Covid cases are rising among the oldest teenagers and adults in their early twenties in England for the first time in a month, MailOnline’s analysis of official figures revealed today.
Scientists claimed the worrying trend was likely triggered by ‘Freedom Day’ and the reopening of nightclubs, but also warned that lower vaccine uptake and colder weather towards the end of the month may be partly to blame.
Other experts said they suspected the data may have played a role in the dramatic U-turn of vaccinating children, with health chiefs yesterday confirming all 16 and 17-year-olds would be offered jabs within weeks.
Britain’s Covid cases rose week-on-week yesterday for the first time in almost two weeks, sparking warnings that the people must keep their guard up and that the worst of the third wave is not definitely over.
Department of Health data suggests the trend in cases — which have been flattening off over the past week — is being driven by an up-tick in cases among 15-19 year olds and 20-24 year olds.
Rates remained static in other age groups and continued to plunge among 30 to 89-year-olds.
Dr Simon Clarke, a microbiologist at Reading University, warned there was a risk these infections could yet spill over into older age groups, with previous waves beginning in the young before rapidly picking up the pace among older, more vulnerable people.
He called on the over-50s to make sure they get their booster jabs when they are dished out, to ensure they have the best protection possible.
It comes as separate data today confirmed cases were genuinely declining last week — and that the blip was not down to a lack of testing. But the surveillance studies don’t reflect the current situation because they are lagging measures.
ZOE’s symptom-tracker claimed the 22 per cent drop in people falling ill was the ‘good news the UK had been waiting for’. Public Health England data showed rates fell in all but 12 of England’s 149 authorities. And Test and Trace statistics showed the shrinking outbreak helped to ease some of the ‘pingdemic’ chaos that has disrupted the nation over the past month.
Covid cases are rising among adults in their early twenties and the oldest teenagers in England, and are static among adults in their late twenties. Experts said this could be due to Freedom Day easings and the long daylight hours encouraging more socialising. Younger age groups tend to do more socialising than older age groups
Covid cases are still dropping week-on-week in all age groups, but the rate of decrease has slowed considerably among adults in their early twenties. It could switch to a rise in cases in the coming days
Britain’s Covid cases rose yesterday for the first time in almost two weeks, rising five per cent from seven days ago to 29,312 new infections.
Experts said Freedom Day easings including the reopening of nightclubs could be behind the rise. But they also said the longer daylight hours leading to more mixing were likely playing a part . Pictured are revellers on the dancefloor at Powerhouse nightclub in Newcastle on Freedom Day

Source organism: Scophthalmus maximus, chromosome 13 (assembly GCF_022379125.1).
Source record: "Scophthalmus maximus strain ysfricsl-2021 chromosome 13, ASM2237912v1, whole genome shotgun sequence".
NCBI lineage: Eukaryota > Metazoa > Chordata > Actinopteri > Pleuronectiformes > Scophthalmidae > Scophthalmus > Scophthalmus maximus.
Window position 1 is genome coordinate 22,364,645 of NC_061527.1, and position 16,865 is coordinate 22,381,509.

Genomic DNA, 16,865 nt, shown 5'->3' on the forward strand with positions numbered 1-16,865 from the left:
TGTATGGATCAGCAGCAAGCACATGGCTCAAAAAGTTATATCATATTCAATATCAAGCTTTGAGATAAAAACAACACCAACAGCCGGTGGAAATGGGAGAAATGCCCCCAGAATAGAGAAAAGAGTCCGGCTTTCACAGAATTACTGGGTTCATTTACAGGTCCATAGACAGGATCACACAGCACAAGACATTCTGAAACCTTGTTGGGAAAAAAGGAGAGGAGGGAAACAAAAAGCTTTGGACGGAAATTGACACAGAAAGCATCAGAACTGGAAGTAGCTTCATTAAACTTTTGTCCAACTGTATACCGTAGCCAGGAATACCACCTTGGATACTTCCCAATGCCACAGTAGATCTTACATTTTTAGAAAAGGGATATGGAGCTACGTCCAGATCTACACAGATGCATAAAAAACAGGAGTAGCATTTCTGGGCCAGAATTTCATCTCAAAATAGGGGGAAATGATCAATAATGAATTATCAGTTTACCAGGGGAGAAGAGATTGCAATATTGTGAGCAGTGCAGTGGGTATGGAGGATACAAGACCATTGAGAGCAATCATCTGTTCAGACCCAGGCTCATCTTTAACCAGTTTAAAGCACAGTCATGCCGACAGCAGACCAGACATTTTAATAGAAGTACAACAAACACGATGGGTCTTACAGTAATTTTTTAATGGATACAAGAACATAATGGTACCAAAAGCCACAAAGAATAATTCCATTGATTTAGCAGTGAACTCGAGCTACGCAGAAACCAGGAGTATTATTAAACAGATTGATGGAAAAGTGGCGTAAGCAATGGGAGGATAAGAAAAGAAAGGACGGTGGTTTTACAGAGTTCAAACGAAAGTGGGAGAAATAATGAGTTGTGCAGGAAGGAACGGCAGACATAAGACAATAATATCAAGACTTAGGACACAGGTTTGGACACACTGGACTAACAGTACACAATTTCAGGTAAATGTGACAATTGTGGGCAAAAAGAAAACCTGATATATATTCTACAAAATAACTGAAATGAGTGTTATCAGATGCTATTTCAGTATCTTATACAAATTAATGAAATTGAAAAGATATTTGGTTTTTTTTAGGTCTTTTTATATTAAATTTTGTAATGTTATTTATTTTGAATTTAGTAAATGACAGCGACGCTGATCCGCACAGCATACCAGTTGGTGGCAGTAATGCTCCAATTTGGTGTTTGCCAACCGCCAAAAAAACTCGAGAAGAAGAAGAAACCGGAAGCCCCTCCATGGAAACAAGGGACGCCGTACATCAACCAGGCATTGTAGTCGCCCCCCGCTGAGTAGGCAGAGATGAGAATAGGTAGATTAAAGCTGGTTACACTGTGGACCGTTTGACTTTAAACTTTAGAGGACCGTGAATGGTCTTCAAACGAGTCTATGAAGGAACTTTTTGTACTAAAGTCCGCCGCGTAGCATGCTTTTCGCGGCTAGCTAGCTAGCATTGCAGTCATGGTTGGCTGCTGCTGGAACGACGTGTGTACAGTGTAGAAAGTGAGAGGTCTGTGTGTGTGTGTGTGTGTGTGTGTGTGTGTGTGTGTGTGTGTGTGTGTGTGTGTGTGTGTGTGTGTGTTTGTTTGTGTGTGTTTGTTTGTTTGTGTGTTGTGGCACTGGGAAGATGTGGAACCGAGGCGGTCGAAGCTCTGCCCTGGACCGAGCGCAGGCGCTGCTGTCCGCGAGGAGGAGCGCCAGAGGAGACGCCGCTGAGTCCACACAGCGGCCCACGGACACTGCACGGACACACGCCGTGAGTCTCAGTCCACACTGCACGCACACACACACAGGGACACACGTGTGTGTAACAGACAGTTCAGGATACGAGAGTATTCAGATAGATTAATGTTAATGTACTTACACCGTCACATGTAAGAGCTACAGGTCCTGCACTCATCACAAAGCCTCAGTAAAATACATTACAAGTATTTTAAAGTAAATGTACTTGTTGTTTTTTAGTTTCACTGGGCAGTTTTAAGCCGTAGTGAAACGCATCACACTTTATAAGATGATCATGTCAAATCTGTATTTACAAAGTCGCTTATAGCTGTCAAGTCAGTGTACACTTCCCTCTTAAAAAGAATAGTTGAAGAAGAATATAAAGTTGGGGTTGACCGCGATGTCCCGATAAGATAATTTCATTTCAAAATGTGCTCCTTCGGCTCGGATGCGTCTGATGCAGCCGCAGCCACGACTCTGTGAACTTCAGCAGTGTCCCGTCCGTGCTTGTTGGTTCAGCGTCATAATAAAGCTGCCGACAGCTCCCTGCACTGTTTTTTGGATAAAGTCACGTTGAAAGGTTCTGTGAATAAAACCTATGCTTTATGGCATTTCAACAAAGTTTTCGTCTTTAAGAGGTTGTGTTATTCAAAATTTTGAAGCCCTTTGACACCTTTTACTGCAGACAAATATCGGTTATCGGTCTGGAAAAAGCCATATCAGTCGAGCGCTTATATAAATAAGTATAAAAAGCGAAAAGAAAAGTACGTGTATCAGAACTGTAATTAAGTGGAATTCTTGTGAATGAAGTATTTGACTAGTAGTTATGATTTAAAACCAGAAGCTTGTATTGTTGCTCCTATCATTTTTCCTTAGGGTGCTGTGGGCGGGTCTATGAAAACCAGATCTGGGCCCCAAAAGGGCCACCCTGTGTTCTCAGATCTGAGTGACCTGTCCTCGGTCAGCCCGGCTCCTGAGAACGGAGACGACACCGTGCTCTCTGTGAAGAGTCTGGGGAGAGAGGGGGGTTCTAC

The Covid Symptom Study estimated cases fell by almost a quarter last week, after saying they had plateaued. It estimated 46,905 people are now catching Covid every day, down from almost 60,000 previously
Test and Trace data showed Covid cases dropped by almost 40 per cent a week ago, in yet another sign the third wave has peaked. They said 189,232 Britons tested positive for the virus over the seven days to July 28
MailOnline’s analysis of the Government data was based on the date tests were carried out, meaning they also lag behind slightly. But they offer one of the most accurate ways of tracking the state of the outbreak.
It can take up to a week between someone getting infected and testing positive because of the time taken for symptoms to develop and swabs to be analysed for the virus.
The statistics showed the weekly infection rate — the number of positive tests per 100,000 people — among 20-24 year olds stood at 734 on July 30. This equated to around one in 136 adults in the age group having Covid.
The rate is still lower than it was the week before (783.2), but it has been up on every day since July 26 (633.9).
Among 15 to 19-year-olds, the Covid infection rate has also been trending upwards since July 26 (from 694.2 to 724.6).
One-in-five Covid patients currently in hospital are aged between 18-34, new NHS boss reveals
New NHS boss Amanda Pritchard (pictured)
A fifth of Covid patients currently in hospital are aged between 18 and 34, the head of the NHS revealed today.
Amanda Pritchard, who took over as chief executive of the health service last week, urged young people to get a vaccine.
In her first major interview since taking the role, she said there is ‘no doubt’ the roll-out is keeping people out of hospital and saving lives.
Some 20 per cent of the 5,000 patients currently in hospital with the virus are young people, according to NHS data. This is up from 5.4 per cent — around one in 20 — at the peak of the second wave in January.
It does not mean the virus now poses a bigger threat to youngsters. Instead, it shows how the current crop of vaccines have prevented tens of thousands of older adults from being hospitalised.